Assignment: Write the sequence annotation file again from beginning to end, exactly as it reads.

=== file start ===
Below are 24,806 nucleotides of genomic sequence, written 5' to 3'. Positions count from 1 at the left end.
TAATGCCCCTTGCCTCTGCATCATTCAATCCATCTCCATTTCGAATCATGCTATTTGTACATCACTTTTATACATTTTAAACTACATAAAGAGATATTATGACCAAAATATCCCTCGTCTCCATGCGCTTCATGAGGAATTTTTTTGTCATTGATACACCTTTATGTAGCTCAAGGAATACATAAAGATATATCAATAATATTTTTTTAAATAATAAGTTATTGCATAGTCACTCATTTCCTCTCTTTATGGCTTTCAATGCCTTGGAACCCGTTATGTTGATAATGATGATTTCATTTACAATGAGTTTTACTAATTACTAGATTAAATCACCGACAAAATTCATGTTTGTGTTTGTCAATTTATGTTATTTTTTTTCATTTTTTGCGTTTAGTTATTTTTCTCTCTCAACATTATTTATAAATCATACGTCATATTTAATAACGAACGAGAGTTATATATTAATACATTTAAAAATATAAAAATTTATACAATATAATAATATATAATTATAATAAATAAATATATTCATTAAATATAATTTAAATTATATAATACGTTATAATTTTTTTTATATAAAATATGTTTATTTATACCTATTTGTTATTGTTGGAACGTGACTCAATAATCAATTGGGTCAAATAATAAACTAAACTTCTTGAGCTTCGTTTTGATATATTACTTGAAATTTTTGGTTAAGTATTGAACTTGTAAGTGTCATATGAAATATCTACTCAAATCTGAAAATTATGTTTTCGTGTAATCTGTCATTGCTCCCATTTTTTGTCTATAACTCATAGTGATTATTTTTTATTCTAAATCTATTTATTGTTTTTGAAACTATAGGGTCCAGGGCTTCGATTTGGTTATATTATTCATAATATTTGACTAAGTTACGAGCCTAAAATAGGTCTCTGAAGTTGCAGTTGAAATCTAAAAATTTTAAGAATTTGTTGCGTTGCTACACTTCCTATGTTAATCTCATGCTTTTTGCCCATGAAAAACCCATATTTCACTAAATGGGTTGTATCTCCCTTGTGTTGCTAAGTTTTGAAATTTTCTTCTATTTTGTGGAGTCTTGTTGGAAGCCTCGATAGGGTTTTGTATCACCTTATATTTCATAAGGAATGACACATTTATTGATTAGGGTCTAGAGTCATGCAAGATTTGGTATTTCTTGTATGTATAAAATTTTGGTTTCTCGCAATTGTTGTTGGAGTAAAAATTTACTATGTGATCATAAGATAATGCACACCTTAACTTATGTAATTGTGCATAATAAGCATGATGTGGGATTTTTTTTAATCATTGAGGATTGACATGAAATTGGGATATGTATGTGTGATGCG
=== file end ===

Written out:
Below are 24,806 nucleotides of genomic sequence, written 5' to 3'. Positions count from 1 at the left end.
TAATGCCCCTTGCCTCTGCATCATTCAATCCATCTCCATTTCGAATCATGCTATTTGTACATCACTTTTATACATTTTAAACTACATAAAGAGATATTATGACCAAAATATCCCTCGTCTCCATGCGCTTCATGAGGAATTTTTTTGTCATTGATACACCTTTATGTAGCTCAAGGAATACATAAAGATATATCAATAATATTTTTTTAAATAATAAGTTATTGCATAGTCACTCATTTCCTCTCTTTATGGCTTTCAATGCCTTGGAACCCGTTATGTTGATAATGATGATTTCATTTACAATGAGTTTTACTAATTACTAGATTAAATCACCGACAAAATTCATGTTTGTGTTTGTCAATTTATGTTATTTTTTTTCATTTTTTGCGTTTAGTTATTTTTCTCTCTCAACATTATTTATAAATCATACGTCATATTTAATAACGAACGAGAGTTATATATTAATACATTTAAAAATATAAAAATTTATACAATATAATAATATATAATTATAATAAATAAATATATTCATTAAATATAATTTAAATTATATAATACGTTATAATTTTTTTTATATAAAATATGTTTATTTATACCTATTTGTTATTGTTGGAACGTGACTCAATAATCAATTGGGTCAAATAATAAACTAAACTTCTTGAGCTTCGTTTTGATATATTACTTGAAATTTTTGGTTAAGTATTGAACTTGTAAGTGTCATATGAAATATCTACTCAAATCTGAAAATTATGTTTTCGTGTAATCTGTCATTGCTCCCATTTTTTGTCTATAACTCATAGTGATTATTTTTTATTCTAAATCTATTTATTGTTTTTGAAACTATAGGGTCCAGGGCTTCGATTTGGTTATATTATTCATAATATTTGACTAAGTTACGAGCCTAAAATAGGTCTCTGAAGTTGCAGTTGAAATCTAAAAATTTTAAGAATTTGTTGCGTTGCTACACTTCCTATGTTAATCTCATGCTTTTTGCCCATGAAAAACCCATATTTCACTAAATGGGTTGTATCTCCCTTGTGTTGCTAAGTTTTGAAATTTTCTTCTATTTTGTGGAGTCTTGTTGGAAGCCTCGATAGGGTTTTGTATCACCTTATATTTCATAAGGAATGACACATTTATTGATTAGGGTCTAGAGTCATGCAAGATTTGGTATTTCTTGTATGTATAAAATTTTGGTTTCTCGCAATTGTTGTTGGAGTAAAAATTTACTATGTGATCATAAGATAATGCACACCTTAACTTATGTAATTGTGCATAATAAGCATGATGTGGGATTTTTTTTAATCATTGAGGATTGACATGAAATTGGGATATGTATGTGTGATGCG